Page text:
A New Year Celebration–And Much More

Catch the Nai-Ni Chen Dance Company perform in honor of Chinese New Year at NJPAC in Newark on February 6 and 7.

Nai-Ni Chen Dance Company rings in the Chinese New Year with complex choreography and colorful costumes.
Nai-Ni Chen Dance Company rings in the Chinese New Year with complex choreography and colorful costumes.
Photo courtesy of Nai-Ni Chen Dance Company.

It’s February, and that means plenty of attention for the Nai-Ni Chen Dance Company.

Since its launch in Fort Lee in 1988, the 12-member troupe has shown up to chase off winter doldrums with its Chinese New Year celebration at venues around New York and New Jersey. NJPAC in Newark has practically engraved the celebration on its calendar; this year’s shows on February 6 and 7 mark 18 years of performances there.

But the troupe stays active with a variety of programs throughout the year. It is currently in residence on the campus of New Jersey City University in Jersey City.

“From the beginning, we’ve believed in being balanced, in bringing people a combination of modern dance and traditional Chinese dance,” says founder Nai-Ni Chen, who lives in Englewood Cliffs with her husband, Andy Chiang, the company’s executive director. “Through a lot of experience, we’ve learned how to help people cross cultural boundaries. That’s been our journey.”

Even the Chinese New Year celebration changes every year to reflect the Chinese zodiac; this year’s performance is called “Year of the Monkey.” Such performances represent the traditional Chinese side of the company’s programming. On the other hand, Chen estimates that half the company’s performances are strictly modern dance with touches of Chinese influence.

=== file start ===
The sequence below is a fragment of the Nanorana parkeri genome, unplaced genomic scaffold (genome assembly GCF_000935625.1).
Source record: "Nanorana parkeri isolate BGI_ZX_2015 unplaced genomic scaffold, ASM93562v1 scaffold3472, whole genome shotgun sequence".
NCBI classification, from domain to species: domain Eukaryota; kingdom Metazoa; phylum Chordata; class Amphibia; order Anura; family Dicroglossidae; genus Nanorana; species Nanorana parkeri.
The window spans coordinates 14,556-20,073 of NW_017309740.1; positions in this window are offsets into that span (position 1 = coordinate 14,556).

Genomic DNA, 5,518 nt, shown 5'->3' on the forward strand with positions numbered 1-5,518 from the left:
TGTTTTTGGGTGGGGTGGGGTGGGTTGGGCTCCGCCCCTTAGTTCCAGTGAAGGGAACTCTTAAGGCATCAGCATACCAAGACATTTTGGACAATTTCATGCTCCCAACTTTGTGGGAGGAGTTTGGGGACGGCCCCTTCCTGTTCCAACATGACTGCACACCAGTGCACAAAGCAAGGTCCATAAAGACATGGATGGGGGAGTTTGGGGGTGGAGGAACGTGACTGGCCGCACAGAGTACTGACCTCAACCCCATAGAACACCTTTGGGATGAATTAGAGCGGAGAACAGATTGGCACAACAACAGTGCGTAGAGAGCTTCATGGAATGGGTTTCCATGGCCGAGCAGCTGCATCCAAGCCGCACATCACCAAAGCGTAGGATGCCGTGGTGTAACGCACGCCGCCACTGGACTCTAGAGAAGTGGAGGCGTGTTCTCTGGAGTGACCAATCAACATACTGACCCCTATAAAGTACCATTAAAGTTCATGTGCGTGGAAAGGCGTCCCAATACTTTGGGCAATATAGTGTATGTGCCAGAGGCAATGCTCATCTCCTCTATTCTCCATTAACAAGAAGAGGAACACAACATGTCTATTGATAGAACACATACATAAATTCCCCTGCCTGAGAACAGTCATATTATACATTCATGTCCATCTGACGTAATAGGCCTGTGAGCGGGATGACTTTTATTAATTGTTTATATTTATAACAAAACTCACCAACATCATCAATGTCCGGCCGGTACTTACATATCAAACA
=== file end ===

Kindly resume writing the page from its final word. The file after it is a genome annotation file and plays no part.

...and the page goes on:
“Some of our dancers trained in classical ballet or contemporary dance and have to learn Chinese dance. Some performances are all modern, with no obvious traditional Chinese elements,” says Chen, who started dancing as a 4-year-old in Taiwan and later trained there in ballet before attending a Chinese performance arts school. In 1982, after performing with the renowned Cloud Gate Dance Theatre of Taiwan, she enrolled at New York University. “After I came to the States, I was more focused on making dance,” she says.

Chen’s eye as a curator was much in evidence at a recent five-hour rehearsal of a modern piece called “Whirlwind” in the Jersey City studio. As Chen watched for missteps, a group of non-dance students clustered at the back of the room to gape at the nine male and female dancers in tights, some with bandaged feet, who twirled, leaped and bent their bodies rhythmically to a Middle Eastern soundtrack. “Whirlwind” is a new piece inspired by Chen and Chiang’s 2012 trip to the Silk Road.

“The choreography of this one is complex,” says Chen. “It incorporates folk dance and influences from Indian dance and Arab rhythms. A lot of times in dance, we’re trying to communicate things that can’t be said.”

Chen’s communication within the company, which has performed in 41 states and travels internationally, is often more direct.
“Nai-Ni gives us notes after every rehearsal,” says Greta Campo, a 26-year-old dancer from Italy who studied and danced with the Martha Graham Dance Company in New York before landing a spot in the company four years ago. “She sees everything, like what transitions need to improve, if a movement needs to be sharper.”

Chiang handles external communications, which enables him to help match performances with expectations. For example, narration guides schoolchildren through shows like the Chinese New Year celebration. Feedback also provides an education on what can’t be left out of a performance. For the New Year celebration, the colorful ribbon dance is essential, as is the traditional dragon dance—where a team of dancers moves a flexible dragon using poles.

“Everybody wants to see that,” Chiang says. “It’s mandatory.”

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